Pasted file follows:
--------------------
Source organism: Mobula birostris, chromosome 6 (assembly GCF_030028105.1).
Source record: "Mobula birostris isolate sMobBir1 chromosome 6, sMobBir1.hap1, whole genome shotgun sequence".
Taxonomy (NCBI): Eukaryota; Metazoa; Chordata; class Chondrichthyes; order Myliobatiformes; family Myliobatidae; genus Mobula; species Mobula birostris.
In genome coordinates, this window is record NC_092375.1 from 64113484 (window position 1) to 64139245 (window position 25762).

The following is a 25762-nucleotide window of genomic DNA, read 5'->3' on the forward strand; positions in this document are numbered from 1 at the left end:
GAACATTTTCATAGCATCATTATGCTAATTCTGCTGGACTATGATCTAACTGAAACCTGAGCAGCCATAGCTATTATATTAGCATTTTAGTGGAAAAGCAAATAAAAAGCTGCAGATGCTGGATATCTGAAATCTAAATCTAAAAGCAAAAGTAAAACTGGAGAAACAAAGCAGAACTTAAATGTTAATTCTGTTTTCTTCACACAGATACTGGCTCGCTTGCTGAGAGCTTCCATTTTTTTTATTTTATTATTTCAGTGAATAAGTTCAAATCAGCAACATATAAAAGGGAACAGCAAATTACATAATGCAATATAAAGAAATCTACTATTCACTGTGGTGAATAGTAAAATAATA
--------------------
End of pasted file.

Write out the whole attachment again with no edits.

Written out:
Source organism: Mobula birostris, chromosome 6 (assembly GCF_030028105.1).
Source record: "Mobula birostris isolate sMobBir1 chromosome 6, sMobBir1.hap1, whole genome shotgun sequence".
Taxonomy (NCBI): Eukaryota; Metazoa; Chordata; class Chondrichthyes; order Myliobatiformes; family Myliobatidae; genus Mobula; species Mobula birostris.
In genome coordinates, this window is record NC_092375.1 from 64113484 (window position 1) to 64139245 (window position 25762).

The following is a 25762-nucleotide window of genomic DNA, read 5'->3' on the forward strand; positions in this document are numbered from 1 at the left end:
GAACATTTTCATAGCATCATTATGCTAATTCTGCTGGACTATGATCTAACTGAAACCTGAGCAGCCATAGCTATTATATTAGCATTTTAGTGGAAAAGCAAATAAAAAGCTGCAGATGCTGGATATCTGAAATCTAAATCTAAAAGCAAAAGTAAAACTGGAGAAACAAAGCAGAACTTAAATGTTAATTCTGTTTTCTTCACACAGATACTGGCTCGCTTGCTGAGAGCTTCCATTTTTTTTATTTTATTATTTCAGTGAATAAGTTCAAATCAGCAACATATAAAAGGGAACAGCAAATTACATAATGCAATATAAAGAAATCTACTATTCACTGTGGTGAATAGTAAAATAATA